Sleeping beauty halls: how Covid-19 upended the ‘lipstick index’ | Business

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With its army of perfectly groomed and manicured shop assistants, the department store beauty hall has traditionally been the backbone of a £2.5bn trade in expensive lipsticks, face creams or perfumes.

But cosmetics sales have plummeted this year as high street shutdowns, coupled with the shift to home-working, has prompted many people to ditch their makeup bags.

Sales of the designer brands sold via glossy counters in department stores are down by more than 40% this year, a decrease worth almost £500m, according to the market researcher NPD. The decline is even bigger if you throw in the £180m hit to sales of cheaper lipsticks and eyeshadows bought alongside groceries in supermarkets.

Women are simply wearing less makeup, said Alexia Inge, the co-founder of the Cult Beauty website. “The lockdown expedited trends that were already happening. People were already starting to take a different approach to makeup from the Insta-glam layer-upon-layer [look].”

The so-called “lipstick index” is often used as a barometer of consumer confidence during periods of economic turmoil. The term, which was coined by the former Estée Lauder chairman Leonard Lauder in the early 2000s, refers to the usual resiliency of cosmetics with makeup seen as an affordable indulgence when bigger purchases are out of reach.

But the index never saw Covid-19 coming, with its mandatory face-coverings that mean no one can even see your lips, let alone what colour they are. During the lockdown, demand for products many would once have considered an essential part of their daily beauty routine – such as foundation and lipstick – was down by more than 70%.

“Everyone likes to roll out Lauder’s lipstick effect … but lipstick sales are probably the worst of any category right now,” said Inge. Instead, she added, we should look at skincare, which is the “makeup equivalent” of the leisurewear people have been wearing at home during the pandemic. While Cult Beauty’s lipstick sales were down 8%, its skincare sales have more than doubled.

This dramatic shift in spending priorities is borne out in figures from the department store chain John Lewis. Its sales of skincare, body and hair products are up 234% this year, as people opt to spend time caring for their skin rather than applying makeup.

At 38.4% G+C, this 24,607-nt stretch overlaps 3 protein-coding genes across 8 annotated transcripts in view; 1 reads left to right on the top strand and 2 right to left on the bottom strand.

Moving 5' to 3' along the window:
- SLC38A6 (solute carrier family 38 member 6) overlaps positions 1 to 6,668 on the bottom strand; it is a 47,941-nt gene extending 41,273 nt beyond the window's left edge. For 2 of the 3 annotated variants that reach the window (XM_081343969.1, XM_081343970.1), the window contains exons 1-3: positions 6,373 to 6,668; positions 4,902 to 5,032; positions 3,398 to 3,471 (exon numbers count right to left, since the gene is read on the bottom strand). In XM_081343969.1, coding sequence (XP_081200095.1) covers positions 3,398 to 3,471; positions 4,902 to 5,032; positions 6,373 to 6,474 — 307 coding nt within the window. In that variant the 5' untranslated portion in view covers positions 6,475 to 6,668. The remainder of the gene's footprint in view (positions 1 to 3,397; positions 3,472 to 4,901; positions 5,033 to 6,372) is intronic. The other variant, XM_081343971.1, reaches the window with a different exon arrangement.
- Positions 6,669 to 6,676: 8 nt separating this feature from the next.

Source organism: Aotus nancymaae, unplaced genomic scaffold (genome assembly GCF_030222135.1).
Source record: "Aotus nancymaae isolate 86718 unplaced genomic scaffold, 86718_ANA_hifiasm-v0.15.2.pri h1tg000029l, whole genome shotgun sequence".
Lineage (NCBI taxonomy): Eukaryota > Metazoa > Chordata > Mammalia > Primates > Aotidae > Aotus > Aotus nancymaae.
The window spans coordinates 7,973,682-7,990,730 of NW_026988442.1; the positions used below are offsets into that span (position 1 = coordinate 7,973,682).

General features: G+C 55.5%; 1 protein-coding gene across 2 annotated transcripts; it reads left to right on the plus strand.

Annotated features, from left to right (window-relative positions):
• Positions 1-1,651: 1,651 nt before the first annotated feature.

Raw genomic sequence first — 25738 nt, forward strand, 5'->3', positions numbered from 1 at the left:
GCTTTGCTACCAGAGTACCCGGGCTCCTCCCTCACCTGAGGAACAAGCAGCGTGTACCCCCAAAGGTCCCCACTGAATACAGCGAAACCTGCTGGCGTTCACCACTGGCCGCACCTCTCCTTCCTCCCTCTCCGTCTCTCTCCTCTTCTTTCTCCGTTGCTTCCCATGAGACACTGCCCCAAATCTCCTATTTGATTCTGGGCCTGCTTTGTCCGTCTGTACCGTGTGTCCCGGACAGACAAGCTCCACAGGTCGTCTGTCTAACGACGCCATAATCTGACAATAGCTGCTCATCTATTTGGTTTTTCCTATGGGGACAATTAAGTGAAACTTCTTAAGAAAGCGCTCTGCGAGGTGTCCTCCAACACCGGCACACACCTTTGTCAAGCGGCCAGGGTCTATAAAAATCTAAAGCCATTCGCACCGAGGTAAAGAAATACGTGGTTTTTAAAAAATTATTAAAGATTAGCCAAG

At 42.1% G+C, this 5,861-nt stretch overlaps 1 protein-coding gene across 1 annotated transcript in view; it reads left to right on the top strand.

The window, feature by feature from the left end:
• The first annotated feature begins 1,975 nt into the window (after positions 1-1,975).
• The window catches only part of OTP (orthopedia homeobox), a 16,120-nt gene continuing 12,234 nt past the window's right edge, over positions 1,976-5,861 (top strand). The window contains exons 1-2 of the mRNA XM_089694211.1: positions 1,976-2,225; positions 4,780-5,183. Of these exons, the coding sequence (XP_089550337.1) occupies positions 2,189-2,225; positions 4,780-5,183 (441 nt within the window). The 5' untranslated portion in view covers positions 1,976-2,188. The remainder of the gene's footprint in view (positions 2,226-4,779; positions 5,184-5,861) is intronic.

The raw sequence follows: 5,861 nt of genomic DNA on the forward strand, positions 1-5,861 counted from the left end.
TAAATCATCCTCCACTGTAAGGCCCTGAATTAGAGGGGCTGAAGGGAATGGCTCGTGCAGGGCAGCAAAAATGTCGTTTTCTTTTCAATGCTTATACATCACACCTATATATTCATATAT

John Lewis predicts some of the changes seen this year will stay around and that cosmetics bags will get smaller as women abandon lip pencils and contouring sticks – a hard-to-do blending technique popularised by Kim Kardashian – and switch to easy to use multipurpose products, such as tinted moisturiser and lip balm.

Long periods at home have driven shoppers into the arms of Cult Beauty and its discount-driven Lookfantastic, which is part of The Hut Group founded by the billionaire Matthew Moulding. In common with other retail markets such as furniture, more than 40% of beauty sales will be online this year – almost double 2019’s level.

The failure of a major player like Debenhams, with its 124 stores and 12,000 staff, is a fresh blow for the beauty industry left reeling by this year’s lengthy salon closures.

Yes, times are tough for the high street, said June Jensen-Mills, the head of UK beauty at market researchers NPD, but store sales are likely to bounce back in 2021.

“I believe that bricks and mortar will go back to being important,” she said. “People will want to meet up with friends, try things, have a coffee. Debenhams is an important player in the world of beauty but when a retailer closes customers shift to similar retailers where they feel at home.”

There are also new powerful forces at work in the industry as the glitzy websites of blockbuster brands such as Charlotte Tilbury compete with the department stores that are also their business partners.

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For shoppers the joy of the beauty hall lies in the ability to discover new brands, trial out textures, test colours and sample scents, but coronavirus restrictions mean that is, in many cases, no longer possible. But department stores brands are fighting back with innovative new ways of selling, such as virtual masterclasses and compiling “discovery boxes” of sample-sized products.

People seem to like it. Last week John Lewis and Charlotte Tilbury broke the Guinness World Records’ title for the UK’s largest ever beauty masterclass after 10,000 people signed up to “brush along at home” to create a “timeless 90s supermodel-inspired look”.

Consumers may be looking for “simplicity” now but their feelings may change in 2021. “I have a strong feeling that once we come out of lockdown, and the bars and discos are open again, things will pick up,” said Jensen-Mills. “People will think ‘I’ve had an awful year and I want to make myself feel and look great’. Let’s just slap on loads of foundation and lipstick.”



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